Politico

Blocked gun sales skyrocket amid coronavirus pandemic


Internal FBI data reveal a jarring new stat: The number of people trying to buy guns who can’t legally own them has skyrocketed. That came as part of a surge in gun purchases in the first three months of 2020, compared to the same time period in 2019. And the change has raised concerns about gun safety.

In March 2019, the FBI’s National Instant Criminal Background Check System (NICS) ran background checks on 823,273 attempted gun buys (the system immediately greenlights the vast majority of transactions). This past March, however, NICS processed more than 1.4 million background checks––a massive spike. The most dramatic shift, though, might be in how many people the system blocked from buying guns.

In March 2019 and February 2020, the NICS system blocked about 9,500 and 9,700, respectively. But in March 2020, it blocked more than double that amount: a whopping 23,692 gun sales.

Everytown for Gun Safety — a group that advocates for tighter gun laws — obtained the numbers through a Freedom of Information Act request and shared them with POLITICO.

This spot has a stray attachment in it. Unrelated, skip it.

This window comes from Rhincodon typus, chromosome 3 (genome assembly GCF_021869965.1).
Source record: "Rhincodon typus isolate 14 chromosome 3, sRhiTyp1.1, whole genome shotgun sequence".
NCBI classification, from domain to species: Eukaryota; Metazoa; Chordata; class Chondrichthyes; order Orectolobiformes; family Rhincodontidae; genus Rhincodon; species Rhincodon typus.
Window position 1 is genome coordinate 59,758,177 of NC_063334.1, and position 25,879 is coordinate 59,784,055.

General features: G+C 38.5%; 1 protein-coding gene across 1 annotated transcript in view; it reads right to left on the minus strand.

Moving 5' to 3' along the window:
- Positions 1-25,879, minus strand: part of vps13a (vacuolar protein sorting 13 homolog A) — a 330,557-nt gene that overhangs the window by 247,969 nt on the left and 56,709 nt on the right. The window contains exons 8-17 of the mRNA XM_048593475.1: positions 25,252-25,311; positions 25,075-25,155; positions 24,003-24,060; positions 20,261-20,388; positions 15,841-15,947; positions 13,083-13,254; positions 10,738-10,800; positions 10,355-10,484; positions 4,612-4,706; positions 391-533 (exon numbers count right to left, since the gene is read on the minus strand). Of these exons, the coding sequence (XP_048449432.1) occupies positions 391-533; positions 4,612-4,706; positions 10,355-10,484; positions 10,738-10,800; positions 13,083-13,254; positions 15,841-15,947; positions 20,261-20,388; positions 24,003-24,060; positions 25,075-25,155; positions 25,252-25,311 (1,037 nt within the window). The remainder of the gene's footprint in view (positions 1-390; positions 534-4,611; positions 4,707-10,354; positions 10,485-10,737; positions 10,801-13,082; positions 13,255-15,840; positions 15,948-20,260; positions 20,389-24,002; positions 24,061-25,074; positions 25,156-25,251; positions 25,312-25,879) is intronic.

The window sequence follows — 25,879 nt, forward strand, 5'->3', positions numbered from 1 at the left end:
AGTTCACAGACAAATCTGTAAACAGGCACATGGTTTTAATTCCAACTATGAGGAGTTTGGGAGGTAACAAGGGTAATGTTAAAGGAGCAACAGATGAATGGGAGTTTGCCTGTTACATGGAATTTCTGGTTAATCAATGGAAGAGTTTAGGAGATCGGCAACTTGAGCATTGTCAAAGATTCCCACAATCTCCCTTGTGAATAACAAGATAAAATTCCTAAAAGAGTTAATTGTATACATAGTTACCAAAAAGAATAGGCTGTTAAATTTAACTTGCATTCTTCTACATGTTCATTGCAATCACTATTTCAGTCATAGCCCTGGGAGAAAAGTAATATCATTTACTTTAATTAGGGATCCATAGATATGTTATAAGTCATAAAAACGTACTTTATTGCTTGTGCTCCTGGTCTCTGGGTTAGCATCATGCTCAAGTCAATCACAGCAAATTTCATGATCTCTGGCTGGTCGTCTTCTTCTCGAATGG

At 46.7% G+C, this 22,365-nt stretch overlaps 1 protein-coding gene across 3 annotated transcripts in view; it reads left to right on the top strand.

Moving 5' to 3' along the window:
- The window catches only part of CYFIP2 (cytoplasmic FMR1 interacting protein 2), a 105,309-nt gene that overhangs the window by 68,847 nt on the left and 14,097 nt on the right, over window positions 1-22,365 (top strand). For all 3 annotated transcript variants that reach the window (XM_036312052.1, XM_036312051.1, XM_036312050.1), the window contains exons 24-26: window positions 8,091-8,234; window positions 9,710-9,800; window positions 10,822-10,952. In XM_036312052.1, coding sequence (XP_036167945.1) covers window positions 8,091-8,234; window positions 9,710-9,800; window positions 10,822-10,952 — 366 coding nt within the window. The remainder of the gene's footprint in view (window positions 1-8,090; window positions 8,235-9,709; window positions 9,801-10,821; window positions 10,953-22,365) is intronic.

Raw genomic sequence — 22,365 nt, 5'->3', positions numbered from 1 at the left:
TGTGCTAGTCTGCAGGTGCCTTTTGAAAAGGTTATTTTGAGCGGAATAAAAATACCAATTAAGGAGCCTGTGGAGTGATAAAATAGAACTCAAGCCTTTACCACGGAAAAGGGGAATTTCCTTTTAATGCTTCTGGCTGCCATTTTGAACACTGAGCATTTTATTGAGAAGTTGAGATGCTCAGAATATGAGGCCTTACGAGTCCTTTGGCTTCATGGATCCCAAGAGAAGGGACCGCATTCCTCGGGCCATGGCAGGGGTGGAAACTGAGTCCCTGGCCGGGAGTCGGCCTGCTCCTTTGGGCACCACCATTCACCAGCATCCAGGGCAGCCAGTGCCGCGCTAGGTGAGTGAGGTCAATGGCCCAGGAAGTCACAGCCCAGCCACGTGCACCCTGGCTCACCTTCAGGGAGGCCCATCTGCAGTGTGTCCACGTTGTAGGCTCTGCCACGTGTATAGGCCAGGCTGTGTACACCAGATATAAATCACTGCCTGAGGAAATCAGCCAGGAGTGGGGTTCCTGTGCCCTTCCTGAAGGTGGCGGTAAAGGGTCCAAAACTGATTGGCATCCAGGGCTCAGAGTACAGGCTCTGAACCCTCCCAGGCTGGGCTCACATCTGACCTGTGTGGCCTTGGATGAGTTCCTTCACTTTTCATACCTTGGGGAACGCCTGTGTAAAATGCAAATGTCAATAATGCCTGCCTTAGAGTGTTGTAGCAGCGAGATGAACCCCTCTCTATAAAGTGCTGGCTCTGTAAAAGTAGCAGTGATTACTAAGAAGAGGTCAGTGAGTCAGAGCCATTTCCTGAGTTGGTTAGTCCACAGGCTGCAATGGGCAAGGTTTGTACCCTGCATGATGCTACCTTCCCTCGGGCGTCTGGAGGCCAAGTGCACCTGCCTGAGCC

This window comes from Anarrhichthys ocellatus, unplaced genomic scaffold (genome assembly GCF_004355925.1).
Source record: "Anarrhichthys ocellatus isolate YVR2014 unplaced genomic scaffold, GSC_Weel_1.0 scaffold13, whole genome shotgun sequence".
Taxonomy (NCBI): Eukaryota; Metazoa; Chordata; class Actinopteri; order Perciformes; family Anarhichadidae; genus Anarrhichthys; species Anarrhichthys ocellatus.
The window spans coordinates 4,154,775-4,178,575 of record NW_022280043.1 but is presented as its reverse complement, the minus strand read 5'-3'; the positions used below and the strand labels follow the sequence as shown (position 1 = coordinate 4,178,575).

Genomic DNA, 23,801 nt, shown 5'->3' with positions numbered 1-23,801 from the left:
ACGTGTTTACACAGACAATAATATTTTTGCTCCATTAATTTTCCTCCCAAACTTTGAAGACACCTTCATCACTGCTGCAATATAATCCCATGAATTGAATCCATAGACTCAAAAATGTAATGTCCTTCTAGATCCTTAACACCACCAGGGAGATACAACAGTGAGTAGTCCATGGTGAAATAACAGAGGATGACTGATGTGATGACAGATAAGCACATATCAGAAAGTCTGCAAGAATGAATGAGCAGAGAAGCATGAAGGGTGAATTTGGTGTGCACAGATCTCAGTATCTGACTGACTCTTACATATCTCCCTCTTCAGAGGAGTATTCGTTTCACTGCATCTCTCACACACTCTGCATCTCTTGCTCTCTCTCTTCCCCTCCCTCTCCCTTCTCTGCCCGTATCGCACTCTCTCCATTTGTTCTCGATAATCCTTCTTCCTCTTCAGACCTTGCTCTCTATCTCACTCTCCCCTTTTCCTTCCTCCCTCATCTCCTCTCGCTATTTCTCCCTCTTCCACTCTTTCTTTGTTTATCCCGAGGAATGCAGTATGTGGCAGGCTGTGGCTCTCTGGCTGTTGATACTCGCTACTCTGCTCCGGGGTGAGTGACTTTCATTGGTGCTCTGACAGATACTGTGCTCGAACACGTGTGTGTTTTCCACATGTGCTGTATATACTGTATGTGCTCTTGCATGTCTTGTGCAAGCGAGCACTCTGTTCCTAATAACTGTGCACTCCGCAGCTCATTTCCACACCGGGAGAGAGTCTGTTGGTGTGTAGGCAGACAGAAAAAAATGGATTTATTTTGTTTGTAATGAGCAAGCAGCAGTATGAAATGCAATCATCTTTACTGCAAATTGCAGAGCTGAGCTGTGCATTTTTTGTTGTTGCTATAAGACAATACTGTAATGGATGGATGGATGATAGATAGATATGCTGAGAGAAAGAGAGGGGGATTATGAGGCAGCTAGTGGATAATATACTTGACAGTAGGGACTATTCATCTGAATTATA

NICS’s website says it only blocks gun sales for a narrow number of reasons: because the would-be purchaser has been involuntarily committed to a mental institution, for instance, or because the potential buyer is subject to a restraining order for stalking an intimate partner. Federal law bans people in these categories from buying guns. But the NICS background check system has gaping loopholes (even the gun industry’s lobby group has pushed for reform). And those loopholes mean any spike in gun purchases likely includes an increase in gun purchases by people who can’t legally own them.

The Justice Department intimated as much in May, when it asked Congress for more funding to deal with retrieving guns from people who slipped through the background check system and bought them illegally. The Bureau of Alcohol, Tobacco, and Firearms––responsible for the sometimes dangerous work of retrieving those guns––will likely face more strain in the coming months as a result of the surge in purchases. If NICS can’t finish someone’s background check in three days, the gun sale can proceed. The data shows that more than twice as many gun background checks were immediately delayed in March 2020 than March 2019. The surge in gun purchases came as the coronavirus pandemic surged in the U.S. An FBI spokesperson told POLITICO that NICS “has reallocated resources to address the incoming volume of NICS transactions.”

“This FBI data confirms our fear that America’s background check system is completely overwhelmed, which means that more guns are slipping through the cracks and being sold to prohibited purchasers,” John Feinblatt, the president of Everytown, said in a statement. “Mitch McConnell can stop this by taking action to close the Charleston loophole, but he’s too scared of the gun lobby’s waning political power to do anything, even as gun violence rises in the midst of a pandemic.”

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